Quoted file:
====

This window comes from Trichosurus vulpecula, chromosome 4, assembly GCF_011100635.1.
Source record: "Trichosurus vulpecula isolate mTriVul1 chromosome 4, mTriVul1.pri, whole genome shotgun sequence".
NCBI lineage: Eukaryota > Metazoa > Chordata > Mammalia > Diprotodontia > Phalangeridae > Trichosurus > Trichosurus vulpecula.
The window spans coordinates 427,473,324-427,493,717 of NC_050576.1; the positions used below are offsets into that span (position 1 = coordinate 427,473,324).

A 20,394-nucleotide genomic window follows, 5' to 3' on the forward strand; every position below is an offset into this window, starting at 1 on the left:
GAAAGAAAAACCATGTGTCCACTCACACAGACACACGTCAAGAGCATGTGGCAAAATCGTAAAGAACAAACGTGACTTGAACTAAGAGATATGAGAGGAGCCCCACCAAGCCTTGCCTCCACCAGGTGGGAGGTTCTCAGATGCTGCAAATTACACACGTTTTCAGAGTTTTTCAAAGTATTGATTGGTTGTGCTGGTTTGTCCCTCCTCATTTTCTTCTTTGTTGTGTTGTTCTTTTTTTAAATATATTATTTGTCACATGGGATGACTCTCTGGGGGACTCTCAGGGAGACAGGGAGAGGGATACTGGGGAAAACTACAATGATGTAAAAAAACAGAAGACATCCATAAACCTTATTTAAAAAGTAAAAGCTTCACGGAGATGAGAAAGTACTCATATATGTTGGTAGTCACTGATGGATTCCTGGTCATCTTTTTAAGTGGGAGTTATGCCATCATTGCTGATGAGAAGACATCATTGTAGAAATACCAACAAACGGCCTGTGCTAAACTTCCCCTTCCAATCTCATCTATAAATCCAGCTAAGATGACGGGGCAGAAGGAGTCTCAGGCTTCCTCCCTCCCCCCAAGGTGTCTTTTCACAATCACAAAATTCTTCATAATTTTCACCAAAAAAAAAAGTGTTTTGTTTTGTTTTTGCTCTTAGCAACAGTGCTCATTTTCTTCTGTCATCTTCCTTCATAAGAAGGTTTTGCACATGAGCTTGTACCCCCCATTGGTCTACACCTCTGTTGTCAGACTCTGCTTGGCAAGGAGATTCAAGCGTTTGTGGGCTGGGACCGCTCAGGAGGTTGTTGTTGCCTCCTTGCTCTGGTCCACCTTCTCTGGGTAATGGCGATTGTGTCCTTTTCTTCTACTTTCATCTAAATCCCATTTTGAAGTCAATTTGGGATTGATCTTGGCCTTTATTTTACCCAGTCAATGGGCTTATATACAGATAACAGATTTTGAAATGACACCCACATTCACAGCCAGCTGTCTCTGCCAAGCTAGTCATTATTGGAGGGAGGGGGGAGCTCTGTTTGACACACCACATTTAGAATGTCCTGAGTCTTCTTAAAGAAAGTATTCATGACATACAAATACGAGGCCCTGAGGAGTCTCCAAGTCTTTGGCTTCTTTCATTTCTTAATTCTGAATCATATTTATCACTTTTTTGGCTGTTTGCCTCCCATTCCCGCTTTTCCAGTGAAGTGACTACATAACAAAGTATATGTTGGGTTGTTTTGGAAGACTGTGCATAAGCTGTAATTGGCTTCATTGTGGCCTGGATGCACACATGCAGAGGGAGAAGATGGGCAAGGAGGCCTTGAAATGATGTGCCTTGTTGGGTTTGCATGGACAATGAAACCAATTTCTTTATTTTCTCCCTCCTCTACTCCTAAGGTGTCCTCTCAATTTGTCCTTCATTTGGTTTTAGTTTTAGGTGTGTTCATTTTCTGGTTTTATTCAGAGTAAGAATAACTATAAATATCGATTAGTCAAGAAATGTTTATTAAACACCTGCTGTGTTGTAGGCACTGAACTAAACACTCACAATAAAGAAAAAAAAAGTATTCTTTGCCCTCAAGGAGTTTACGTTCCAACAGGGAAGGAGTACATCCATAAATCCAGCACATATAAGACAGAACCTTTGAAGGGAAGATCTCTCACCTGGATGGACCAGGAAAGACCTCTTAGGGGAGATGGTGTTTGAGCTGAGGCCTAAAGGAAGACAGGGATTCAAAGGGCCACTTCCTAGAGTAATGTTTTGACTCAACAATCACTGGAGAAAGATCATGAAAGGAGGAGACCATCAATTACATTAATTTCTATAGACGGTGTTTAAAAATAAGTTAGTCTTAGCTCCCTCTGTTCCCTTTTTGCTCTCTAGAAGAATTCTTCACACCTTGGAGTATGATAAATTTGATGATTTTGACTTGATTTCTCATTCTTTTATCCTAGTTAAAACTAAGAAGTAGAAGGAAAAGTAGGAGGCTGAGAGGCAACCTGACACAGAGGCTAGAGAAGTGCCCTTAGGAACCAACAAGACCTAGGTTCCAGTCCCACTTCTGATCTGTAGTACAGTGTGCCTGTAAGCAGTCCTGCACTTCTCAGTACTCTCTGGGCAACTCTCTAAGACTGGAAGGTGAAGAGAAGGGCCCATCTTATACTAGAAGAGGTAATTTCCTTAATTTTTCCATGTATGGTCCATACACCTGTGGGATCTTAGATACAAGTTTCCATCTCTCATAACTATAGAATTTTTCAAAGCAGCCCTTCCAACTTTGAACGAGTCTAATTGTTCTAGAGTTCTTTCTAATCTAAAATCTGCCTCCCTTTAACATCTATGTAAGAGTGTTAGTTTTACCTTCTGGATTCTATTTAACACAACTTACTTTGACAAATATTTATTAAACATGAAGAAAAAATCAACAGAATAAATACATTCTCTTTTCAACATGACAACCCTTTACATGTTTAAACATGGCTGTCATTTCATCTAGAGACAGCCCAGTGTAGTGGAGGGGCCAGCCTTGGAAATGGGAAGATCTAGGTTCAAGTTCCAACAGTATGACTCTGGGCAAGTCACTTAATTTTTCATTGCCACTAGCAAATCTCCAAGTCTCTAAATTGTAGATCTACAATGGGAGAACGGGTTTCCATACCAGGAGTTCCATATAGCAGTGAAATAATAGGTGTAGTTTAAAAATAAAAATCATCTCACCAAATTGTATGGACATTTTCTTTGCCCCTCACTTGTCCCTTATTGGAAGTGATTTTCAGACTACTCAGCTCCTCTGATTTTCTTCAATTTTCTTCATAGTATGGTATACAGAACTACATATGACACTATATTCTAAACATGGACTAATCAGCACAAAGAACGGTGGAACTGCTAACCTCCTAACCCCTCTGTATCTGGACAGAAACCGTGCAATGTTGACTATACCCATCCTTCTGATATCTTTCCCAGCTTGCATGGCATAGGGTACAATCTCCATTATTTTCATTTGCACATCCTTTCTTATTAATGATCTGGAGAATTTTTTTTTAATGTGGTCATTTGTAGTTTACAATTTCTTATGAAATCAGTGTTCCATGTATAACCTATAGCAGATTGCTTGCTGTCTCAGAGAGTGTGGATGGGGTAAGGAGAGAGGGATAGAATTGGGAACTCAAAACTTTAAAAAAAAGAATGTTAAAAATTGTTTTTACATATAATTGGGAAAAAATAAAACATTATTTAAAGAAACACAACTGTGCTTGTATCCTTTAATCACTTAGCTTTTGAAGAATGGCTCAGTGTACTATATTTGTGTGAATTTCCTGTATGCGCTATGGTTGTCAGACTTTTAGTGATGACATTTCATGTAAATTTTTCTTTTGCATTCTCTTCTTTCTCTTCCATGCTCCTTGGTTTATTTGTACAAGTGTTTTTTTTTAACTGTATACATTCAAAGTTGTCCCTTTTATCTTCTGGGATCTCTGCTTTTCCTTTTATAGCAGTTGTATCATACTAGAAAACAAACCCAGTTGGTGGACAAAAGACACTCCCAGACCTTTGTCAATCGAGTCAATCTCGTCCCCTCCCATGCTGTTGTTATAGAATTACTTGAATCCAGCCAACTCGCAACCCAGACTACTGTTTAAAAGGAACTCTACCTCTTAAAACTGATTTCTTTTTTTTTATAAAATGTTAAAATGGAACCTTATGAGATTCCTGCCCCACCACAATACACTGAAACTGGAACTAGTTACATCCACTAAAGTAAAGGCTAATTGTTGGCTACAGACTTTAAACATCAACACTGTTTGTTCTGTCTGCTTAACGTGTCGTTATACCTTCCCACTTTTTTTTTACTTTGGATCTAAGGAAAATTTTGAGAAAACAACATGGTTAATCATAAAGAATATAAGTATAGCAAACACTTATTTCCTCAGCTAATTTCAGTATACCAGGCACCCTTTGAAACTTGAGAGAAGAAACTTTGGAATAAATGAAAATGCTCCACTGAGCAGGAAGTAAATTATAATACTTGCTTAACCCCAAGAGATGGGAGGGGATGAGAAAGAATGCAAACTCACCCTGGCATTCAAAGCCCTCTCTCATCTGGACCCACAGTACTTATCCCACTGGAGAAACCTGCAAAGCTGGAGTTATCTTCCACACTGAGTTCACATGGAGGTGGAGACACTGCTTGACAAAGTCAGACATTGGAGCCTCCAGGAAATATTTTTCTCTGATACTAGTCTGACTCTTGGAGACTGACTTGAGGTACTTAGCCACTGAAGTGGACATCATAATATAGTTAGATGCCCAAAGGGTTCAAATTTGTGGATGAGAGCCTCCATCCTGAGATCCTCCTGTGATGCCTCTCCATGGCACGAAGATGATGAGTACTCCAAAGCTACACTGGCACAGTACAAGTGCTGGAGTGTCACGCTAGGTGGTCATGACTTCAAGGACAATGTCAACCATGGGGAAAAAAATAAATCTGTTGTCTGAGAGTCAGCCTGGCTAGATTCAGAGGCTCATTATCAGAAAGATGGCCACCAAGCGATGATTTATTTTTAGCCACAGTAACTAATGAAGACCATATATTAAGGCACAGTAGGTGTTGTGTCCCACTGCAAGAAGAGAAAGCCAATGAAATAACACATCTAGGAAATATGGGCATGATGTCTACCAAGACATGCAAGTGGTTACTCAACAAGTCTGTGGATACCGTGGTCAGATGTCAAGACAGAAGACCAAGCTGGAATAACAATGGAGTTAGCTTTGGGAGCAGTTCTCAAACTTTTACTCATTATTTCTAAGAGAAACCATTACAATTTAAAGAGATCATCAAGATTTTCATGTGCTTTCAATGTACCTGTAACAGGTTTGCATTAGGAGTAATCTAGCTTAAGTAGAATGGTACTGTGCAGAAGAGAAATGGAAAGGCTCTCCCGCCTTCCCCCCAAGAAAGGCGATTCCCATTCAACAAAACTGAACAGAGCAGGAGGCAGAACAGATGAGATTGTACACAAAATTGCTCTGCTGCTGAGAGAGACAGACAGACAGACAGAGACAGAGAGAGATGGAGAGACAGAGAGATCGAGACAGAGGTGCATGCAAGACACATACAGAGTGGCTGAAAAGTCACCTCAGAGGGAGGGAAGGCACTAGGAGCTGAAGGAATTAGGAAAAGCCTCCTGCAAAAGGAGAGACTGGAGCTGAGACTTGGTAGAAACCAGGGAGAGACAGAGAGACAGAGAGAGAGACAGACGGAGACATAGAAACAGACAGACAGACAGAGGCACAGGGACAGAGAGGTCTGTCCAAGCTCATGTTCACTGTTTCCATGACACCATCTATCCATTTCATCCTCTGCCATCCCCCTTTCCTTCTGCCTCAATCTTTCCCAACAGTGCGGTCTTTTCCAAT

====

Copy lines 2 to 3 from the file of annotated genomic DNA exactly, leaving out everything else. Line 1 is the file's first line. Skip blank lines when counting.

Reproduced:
Source record: "Trichosurus vulpecula isolate mTriVul1 chromosome 4, mTriVul1.pri, whole genome shotgun sequence".
NCBI lineage: Eukaryota > Metazoa > Chordata > Mammalia > Diprotodontia > Phalangeridae > Trichosurus > Trichosurus vulpecula.